Downtown crime surge may cost St. Louis millions in lost business

Missouri

ST. LOUIS – After decades of bringing events to downtown, Dot Foods, Inc., of Chesterfield, is now looking at other options.   

Dot Foods has been holding major events downtown for more than 20 years. There are plans to do so again next year, but an event manager for the company has just sent out a letter to Dot’s downtown partners saying ongoing safety concerns, and the increased severity of crime downtown, are forcing the company to rethink those plans.  

The letter spells out exactly what downtown partners stand to lose: 

  • The  company’s national business meeting with up to 1,800 visitors 
  • Its trade show at  America’s Center with more  than 3,000 visitors  
  • 5 to 10 smaller meetings with 10-40 visitors  
  • $5,000,000 total for St. Louis’s hospitality    

St. Louis Alderman Jack Coatar, who represents much of downtown, worries more companies may follow the lead of Dot Foods.   

Shootings, assaults, and reckless driving have become common downtown over the past year and a half. Mayor Tishaura Jones announced a new downtown crime initiative last week with a task force of downtown business leaders and 30 additional police officers patrolling on weekends.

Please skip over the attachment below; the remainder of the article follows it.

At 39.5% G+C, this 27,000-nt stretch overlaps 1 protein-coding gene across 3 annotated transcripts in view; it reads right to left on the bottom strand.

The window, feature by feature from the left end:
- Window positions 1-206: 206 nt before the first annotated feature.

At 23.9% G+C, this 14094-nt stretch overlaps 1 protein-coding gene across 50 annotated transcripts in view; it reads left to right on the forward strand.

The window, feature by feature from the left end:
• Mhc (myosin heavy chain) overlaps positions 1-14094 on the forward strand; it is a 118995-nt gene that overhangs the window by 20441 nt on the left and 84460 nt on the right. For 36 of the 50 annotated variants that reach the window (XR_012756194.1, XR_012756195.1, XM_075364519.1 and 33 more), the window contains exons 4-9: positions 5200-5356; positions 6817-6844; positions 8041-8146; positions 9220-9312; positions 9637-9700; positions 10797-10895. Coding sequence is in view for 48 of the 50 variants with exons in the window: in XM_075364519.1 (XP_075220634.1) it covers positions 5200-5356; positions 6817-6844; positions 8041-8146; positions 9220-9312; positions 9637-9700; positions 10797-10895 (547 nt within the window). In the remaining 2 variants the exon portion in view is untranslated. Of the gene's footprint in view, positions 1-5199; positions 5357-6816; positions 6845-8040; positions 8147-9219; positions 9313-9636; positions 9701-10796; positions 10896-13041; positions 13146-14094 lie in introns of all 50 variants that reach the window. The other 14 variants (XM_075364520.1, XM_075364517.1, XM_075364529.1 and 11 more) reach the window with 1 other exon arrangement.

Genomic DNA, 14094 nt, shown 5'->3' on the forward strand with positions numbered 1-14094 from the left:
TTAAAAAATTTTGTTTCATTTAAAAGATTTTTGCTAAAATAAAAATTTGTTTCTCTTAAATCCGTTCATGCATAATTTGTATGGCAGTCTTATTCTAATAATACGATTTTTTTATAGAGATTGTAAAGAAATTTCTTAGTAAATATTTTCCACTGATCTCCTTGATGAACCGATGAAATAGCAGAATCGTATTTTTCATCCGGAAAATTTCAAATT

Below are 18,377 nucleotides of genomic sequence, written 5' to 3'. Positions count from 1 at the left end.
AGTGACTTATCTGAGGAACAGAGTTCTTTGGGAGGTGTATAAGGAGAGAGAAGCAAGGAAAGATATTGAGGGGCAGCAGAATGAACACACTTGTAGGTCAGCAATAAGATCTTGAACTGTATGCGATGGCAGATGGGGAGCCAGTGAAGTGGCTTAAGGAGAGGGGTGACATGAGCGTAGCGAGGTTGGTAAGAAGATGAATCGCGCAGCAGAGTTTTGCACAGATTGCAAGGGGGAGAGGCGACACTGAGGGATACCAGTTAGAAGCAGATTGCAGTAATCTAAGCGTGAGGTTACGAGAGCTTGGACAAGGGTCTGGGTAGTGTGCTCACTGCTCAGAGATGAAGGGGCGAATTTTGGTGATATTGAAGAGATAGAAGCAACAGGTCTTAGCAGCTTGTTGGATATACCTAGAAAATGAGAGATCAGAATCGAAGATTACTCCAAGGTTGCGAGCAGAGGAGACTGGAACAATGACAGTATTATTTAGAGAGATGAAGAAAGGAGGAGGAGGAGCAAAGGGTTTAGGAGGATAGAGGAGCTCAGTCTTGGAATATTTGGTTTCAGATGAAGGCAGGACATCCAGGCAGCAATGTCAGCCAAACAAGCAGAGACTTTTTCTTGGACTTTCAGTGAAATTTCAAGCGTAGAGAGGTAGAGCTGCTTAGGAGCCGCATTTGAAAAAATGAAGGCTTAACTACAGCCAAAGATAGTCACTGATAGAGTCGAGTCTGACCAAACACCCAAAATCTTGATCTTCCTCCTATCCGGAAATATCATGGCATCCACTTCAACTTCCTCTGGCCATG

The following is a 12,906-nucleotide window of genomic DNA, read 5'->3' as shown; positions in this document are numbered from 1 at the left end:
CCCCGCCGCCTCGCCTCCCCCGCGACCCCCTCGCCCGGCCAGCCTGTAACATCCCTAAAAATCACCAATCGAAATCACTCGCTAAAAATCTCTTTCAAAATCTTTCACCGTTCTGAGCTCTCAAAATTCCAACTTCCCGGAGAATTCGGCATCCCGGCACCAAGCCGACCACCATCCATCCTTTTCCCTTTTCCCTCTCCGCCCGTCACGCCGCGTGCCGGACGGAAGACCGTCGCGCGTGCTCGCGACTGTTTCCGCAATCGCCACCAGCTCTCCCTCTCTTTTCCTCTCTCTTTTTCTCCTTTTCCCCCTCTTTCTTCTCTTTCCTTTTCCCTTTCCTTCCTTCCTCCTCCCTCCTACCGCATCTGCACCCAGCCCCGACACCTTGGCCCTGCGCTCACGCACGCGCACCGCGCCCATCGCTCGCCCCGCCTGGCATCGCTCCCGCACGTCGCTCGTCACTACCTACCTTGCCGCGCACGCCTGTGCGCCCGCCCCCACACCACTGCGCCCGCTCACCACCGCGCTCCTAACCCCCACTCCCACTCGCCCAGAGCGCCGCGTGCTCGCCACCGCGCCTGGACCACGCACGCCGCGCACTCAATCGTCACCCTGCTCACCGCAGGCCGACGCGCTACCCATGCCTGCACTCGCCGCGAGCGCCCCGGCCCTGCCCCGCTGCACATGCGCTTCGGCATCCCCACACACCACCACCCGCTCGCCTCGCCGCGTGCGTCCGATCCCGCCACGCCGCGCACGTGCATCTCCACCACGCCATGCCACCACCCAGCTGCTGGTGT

“I’m hopeful the mayor’s office is starting to understand that it’s a major problem. I think last week was a good sign,” Coatar said.  

Members of an RV travel group visiting downtown felt very safe leaving Busch Stadium, Thursday. Still, they noticed a lack of police presence. 

“I don’t see any. I don’t feel like we need to but I see no cop cars, no anything around,” said Jeanne Hollrah of Florida.  

Another resident from Florida, Monica Fierro, said, “I don’t necessarily need to see a lot of police but if I know that they’re around, I feel a lot safer.”

Explore St. Louis president Kitty Ratcliffe, who oversees the city’s convention business, called Dot Foods an important customer.  

“We rely on and appreciate their business,” she said.  

“I am hopeful the mayor’s new downtown safety task force working with the public safety officials will implement some long-term solutions that will allay those concerns and make everyone feel safe when they come to our community.” 

Coatar said, “I would ask, please help us be part of the solution. Don’t just cut loose and abandon downtown.”

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